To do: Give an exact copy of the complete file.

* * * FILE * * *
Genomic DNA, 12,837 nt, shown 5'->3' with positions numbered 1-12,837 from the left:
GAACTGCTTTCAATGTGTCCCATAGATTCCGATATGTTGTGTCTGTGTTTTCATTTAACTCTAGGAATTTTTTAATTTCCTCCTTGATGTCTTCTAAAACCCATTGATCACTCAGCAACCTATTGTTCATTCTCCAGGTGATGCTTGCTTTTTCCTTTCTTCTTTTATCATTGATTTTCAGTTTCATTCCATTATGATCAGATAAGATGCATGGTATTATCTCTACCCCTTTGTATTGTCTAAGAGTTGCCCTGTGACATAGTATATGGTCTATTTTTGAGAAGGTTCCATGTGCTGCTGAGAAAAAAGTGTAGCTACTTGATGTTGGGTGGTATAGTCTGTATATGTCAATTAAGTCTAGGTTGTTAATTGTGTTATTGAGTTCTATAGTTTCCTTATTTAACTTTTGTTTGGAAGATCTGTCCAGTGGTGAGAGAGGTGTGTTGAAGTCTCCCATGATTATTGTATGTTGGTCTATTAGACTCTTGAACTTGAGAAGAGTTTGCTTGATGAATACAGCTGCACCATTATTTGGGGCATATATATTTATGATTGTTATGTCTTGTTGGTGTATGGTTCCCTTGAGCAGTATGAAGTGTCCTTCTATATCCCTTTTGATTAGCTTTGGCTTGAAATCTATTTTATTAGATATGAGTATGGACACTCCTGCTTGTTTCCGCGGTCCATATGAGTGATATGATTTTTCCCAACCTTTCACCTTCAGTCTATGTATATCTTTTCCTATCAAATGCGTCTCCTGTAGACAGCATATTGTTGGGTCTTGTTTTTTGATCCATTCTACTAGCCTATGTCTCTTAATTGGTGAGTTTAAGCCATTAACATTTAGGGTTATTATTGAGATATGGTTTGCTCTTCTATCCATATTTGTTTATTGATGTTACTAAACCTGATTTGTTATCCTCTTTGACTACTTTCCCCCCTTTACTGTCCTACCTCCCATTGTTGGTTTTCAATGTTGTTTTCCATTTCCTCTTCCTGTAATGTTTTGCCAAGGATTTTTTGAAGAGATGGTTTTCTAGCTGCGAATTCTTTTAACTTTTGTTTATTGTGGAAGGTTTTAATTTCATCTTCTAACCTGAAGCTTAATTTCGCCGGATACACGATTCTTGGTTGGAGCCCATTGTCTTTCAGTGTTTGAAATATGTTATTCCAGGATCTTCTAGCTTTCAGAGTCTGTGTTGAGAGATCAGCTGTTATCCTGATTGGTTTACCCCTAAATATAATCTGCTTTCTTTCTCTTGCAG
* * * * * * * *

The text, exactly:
Genomic DNA, 12,837 nt, shown 5'->3' with positions numbered 1-12,837 from the left:
GAACTGCTTTCAATGTGTCCCATAGATTCCGATATGTTGTGTCTGTGTTTTCATTTAACTCTAGGAATTTTTTAATTTCCTCCTTGATGTCTTCTAAAACCCATTGATCACTCAGCAACCTATTGTTCATTCTCCAGGTGATGCTTGCTTTTTCCTTTCTTCTTTTATCATTGATTTTCAGTTTCATTCCATTATGATCAGATAAGATGCATGGTATTATCTCTACCCCTTTGTATTGTCTAAGAGTTGCCCTGTGACATAGTATATGGTCTATTTTTGAGAAGGTTCCATGTGCTGCTGAGAAAAAAGTGTAGCTACTTGATGTTGGGTGGTATAGTCTGTATATGTCAATTAAGTCTAGGTTGTTAATTGTGTTATTGAGTTCTATAGTTTCCTTATTTAACTTTTGTTTGGAAGATCTGTCCAGTGGTGAGAGAGGTGTGTTGAAGTCTCCCATGATTATTGTATGTTGGTCTATTAGACTCTTGAACTTGAGAAGAGTTTGCTTGATGAATACAGCTGCACCATTATTTGGGGCATATATATTTATGATTGTTATGTCTTGTTGGTGTATGGTTCCCTTGAGCAGTATGAAGTGTCCTTCTATATCCCTTTTGATTAGCTTTGGCTTGAAATCTATTTTATTAGATATGAGTATGGACACTCCTGCTTGTTTCCGCGGTCCATATGAGTGATATGATTTTTCCCAACCTTTCACCTTCAGTCTATGTATATCTTTTCCTATCAAATGCGTCTCCTGTAGACAGCATATTGTTGGGTCTTGTTTTTTGATCCATTCTACTAGCCTATGTCTCTTAATTGGTGAGTTTAAGCCATTAACATTTAGGGTTATTATTGAGATATGGTTTGCTCTTCTATCCATATTTGTTTATTGATGTTACTAAACCTGATTTGTTATCCTCTTTGACTACTTTCCCCCCTTTACTGTCCTACCTCCCATTGTTGGTTTTCAATGTTGTTTTCCATTTCCTCTTCCTGTAATGTTTTGCCAAGGATTTTTTGAAGAGATGGTTTTCTAGCTGCGAATTCTTTTAACTTTTGTTTATTGTGGAAGGTTTTAATTTCATCTTCTAACCTGAAGCTTAATTTCGCCGGATACACGATTCTTGGTTGGAGCCCATTGTCTTTCAGTGTTTGAAATATGTTATTCCAGGATCTTCTAGCTTTCAGAGTCTGTGTTGAGAGATCAGCTGTTATCCTGATTGGTTTACCCCTAAATATAATCTGCTTTCTTTCTCTTGCAG